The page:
(2019) (Taron Egerton, Jaime Bell) (R)
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- QUICK TAKE:
- Musical: While in AA, a world-famous musician recounts his early days, rise to success, and then battles with his various addictions.
- Arriving at an AA meeting, world-famous musician Elton John (TARON EGERTON) admits to his various addictions and then begins to recount his tale, including being a young musical prodigy named Reginald Dwight with an emotionally distant father, Stanley (STEVEN MACKINTOSH), and a hot and cold mother, Sheila (BRYCE DALLAS HOWARD). Years later, and upon meeting songwriter Bernie Taupin (JAMIE BELL), Elton flourishes, with local record producer Dick James (STEPHEN GRAHAM) getting the work of the two noticed.
With one of Dick's workers, Ray Williams (CHARLIE ROWE), accompanying them, they head off to Los Angeles where they make a big splash, including eventually impressing record producer John Reid (RICHARD MADDEN) who steals Elton away from Dick while also becoming Elton's lover. But Elton's growing fame results in a growing addiction to booze and drugs, all of which threatens to derail his career and his various personal and professional relationships.
- OUR TAKE: 7 out of 10
- If you watch most any biopic about any world-famous musician or singer, you'll likely notice a common pattern about their subjects. And that usually goes along the lines of having some sort of troubled childhood where music and/or musical talent is the saving grace or escape, with hard work and/or a lucky break leading to early gigs that turn into eventual success.
That's followed by flying high and enjoying the spoils of fame and fortune, only to have them partially or fully derailed by any number of addictions that threaten to ruin everything. It's happened in real life and been portrayed in biopics so many times that you'd think such history and cinematic recreations would be required study guides for those with a knack for music and the potential to strike it big.
The latest cautionary tale, "Rocketman," follows the story trajectory nearly beat for beat in telling the tale of world-renowned star Elton John who's been a household name for five decades and counting. But it does so with enough tweaks to the formula that you don't mind the predictable trajectory, even if you know little about the man's rise to success as well as his addictions.
Working from a script by Lee Hall, director Dexter Fletcher (who took over the reins of "Bohemian Rhapsody" when Bryan Singer was let go) opens with Elton (a good Taron Egerton, probably best known for his work in the "Kingsman" movies) dressed in one of his elaborate costumes making his way into an AA meeting where he openly admits he's a man of many addictions. What follows is a creative dive into the man's childhood and early years but with a twist.
And that is that many of those "look back" moments are presented in full movie musical mode where the song's lyrics serve as descriptive exposition in complementing the otherwise straight drama revolving around growing up with an initially supportive mother (Bryce Dallas Howard) and an emotionally distant and sometimes downright mean father (Steven Mackintosh). That's followed by meeting and platonically partnering with songwriter Bernie Taupin (Jaime Bell) and then a business and romantic relationship with music manager John Reid (Richard Madden).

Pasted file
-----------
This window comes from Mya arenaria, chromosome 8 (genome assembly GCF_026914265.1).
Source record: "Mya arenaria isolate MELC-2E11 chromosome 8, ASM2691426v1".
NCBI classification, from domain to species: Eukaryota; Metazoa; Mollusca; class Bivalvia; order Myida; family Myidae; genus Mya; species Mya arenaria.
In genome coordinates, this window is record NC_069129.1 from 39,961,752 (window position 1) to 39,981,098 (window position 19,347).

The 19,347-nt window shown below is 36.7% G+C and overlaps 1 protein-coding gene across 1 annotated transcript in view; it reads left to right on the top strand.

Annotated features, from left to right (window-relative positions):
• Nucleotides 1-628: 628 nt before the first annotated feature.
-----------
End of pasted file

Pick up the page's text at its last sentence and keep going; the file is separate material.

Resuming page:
In other words, rather than doing straight up portrayals of the writing, rehearsal or stage performances of the songs as occurred with the recent "Bohemian Rhapsody" and other such films, we get creative movie musical versions where people suddenly break into song, dance and so on to represent the story at whatever point we're in regarding John's life at that moment.
And they're ones where the songs aren't always presented the way in which we've grown accustomed to hearing them. Diehard fans who hate artistic interpretation or any related changes to their beloved songs might not like the sound of that -- or of Egerton singing the songs himself rather than lip-synching to the real Elton.
But that's exactly what I liked about the storytelling and music (and musical) approach to telling this tale. It feels like a fantastical dream as filtered through a man's memories of his past, especially with many of the songs appearing out of chronological order and instead show up where needed for context, back-story, and themes.
Interestingly enough, and while listening to the movie's soundtrack while writing this review, I'm not as impressed with some of the interpretations of the familiar songs as I was while watching the film. That's probably because I'm uber-familiar with the original ones and Egerton, while a decent singer, isn't John and occasionally wavers in attempts to sound enough like the singer to get by. The likely reason, however, probably lies with the fact that they need to be heard as part of the overall visual presentation and as related to Egerton's strong performance.
In that complete context, those numbers and the overall film work quite well. And they certainly prove that this could make for a terrific stage musical should the powers that be decide to transition this story over to that other storytelling medium (it certainly has the look and feel of something designed with all of that already in consideration and ready to go).
Featuring creative interpretations of the well-known songs and a knockout portrayal by Egerton, "Rocketman" has no problem blasting off and staying in a highly entertaining, if familiar, orbit for the duration of the two-hour running time. The film rates as a 7 out of 10.
Reviewed May 18, 2019 / Posted May 31, 2019 <! -- End Review Content -- >
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